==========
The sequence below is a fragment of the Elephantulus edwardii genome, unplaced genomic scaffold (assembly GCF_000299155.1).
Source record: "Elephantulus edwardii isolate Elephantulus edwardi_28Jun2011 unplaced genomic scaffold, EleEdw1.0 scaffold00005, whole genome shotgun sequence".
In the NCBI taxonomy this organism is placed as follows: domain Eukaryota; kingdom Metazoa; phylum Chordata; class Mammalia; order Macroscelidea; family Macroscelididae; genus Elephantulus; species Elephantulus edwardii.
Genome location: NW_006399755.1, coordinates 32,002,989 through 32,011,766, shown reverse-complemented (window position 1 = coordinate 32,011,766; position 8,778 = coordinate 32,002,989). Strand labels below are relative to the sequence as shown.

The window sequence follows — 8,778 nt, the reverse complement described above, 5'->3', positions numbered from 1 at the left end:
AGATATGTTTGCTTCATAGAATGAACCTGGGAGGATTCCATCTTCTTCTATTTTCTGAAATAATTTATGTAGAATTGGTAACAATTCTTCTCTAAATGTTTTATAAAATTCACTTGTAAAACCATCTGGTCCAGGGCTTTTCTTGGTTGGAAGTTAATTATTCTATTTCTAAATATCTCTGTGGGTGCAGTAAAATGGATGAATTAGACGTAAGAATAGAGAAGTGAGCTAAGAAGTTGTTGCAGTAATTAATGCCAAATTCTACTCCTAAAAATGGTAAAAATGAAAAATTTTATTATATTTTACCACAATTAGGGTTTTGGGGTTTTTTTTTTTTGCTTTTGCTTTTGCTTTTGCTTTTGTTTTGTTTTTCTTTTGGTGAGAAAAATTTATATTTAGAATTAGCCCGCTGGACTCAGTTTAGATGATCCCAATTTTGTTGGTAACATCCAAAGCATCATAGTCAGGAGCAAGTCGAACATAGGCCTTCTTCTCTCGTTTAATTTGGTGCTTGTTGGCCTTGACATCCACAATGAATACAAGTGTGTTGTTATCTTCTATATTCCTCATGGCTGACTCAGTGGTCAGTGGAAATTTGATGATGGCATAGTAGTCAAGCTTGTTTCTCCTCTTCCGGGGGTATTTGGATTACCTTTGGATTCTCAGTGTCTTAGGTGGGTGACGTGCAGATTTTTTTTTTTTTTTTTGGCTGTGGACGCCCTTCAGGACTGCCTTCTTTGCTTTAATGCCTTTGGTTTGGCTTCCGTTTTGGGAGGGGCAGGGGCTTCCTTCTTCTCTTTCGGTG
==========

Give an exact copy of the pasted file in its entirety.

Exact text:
The sequence below is a fragment of the Elephantulus edwardii genome, unplaced genomic scaffold (assembly GCF_000299155.1).
Source record: "Elephantulus edwardii isolate Elephantulus edwardi_28Jun2011 unplaced genomic scaffold, EleEdw1.0 scaffold00005, whole genome shotgun sequence".
In the NCBI taxonomy this organism is placed as follows: domain Eukaryota; kingdom Metazoa; phylum Chordata; class Mammalia; order Macroscelidea; family Macroscelididae; genus Elephantulus; species Elephantulus edwardii.
Genome location: NW_006399755.1, coordinates 32,002,989 through 32,011,766, shown reverse-complemented (window position 1 = coordinate 32,011,766; position 8,778 = coordinate 32,002,989). Strand labels below are relative to the sequence as shown.

The window sequence follows — 8,778 nt, the reverse complement described above, 5'->3', positions numbered from 1 at the left end:
AGATATGTTTGCTTCATAGAATGAACCTGGGAGGATTCCATCTTCTTCTATTTTCTGAAATAATTTATGTAGAATTGGTAACAATTCTTCTCTAAATGTTTTATAAAATTCACTTGTAAAACCATCTGGTCCAGGGCTTTTCTTGGTTGGAAGTTAATTATTCTATTTCTAAATATCTCTGTGGGTGCAGTAAAATGGATGAATTAGACGTAAGAATAGAGAAGTGAGCTAAGAAGTTGTTGCAGTAATTAATGCCAAATTCTACTCCTAAAAATGGTAAAAATGAAAAATTTTATTATATTTTACCACAATTAGGGTTTTGGGGTTTTTTTTTTTTGCTTTTGCTTTTGCTTTTGCTTTTGTTTTGTTTTTCTTTTGGTGAGAAAAATTTATATTTAGAATTAGCCCGCTGGACTCAGTTTAGATGATCCCAATTTTGTTGGTAACATCCAAAGCATCATAGTCAGGAGCAAGTCGAACATAGGCCTTCTTCTCTCGTTTAATTTGGTGCTTGTTGGCCTTGACATCCACAATGAATACAAGTGTGTTGTTATCTTCTATATTCCTCATGGCTGACTCAGTGGTCAGTGGAAATTTGATGATGGCATAGTAGTCAAGCTTGTTTCTCCTCTTCCGGGGGTATTTGGATTACCTTTGGATTCTCAGTGTCTTAGGTGGGTGACGTGCAGATTTTTTTTTTTTTTTTTGGCTGTGGACGCCCTTCAGGACTGCCTTCTTTGCTTTAATGCCTTTGGTTTGGCTTCCGTTTTGGGAGGGGCAGGGGCTTCCTTCTTCTCTTTCGGTG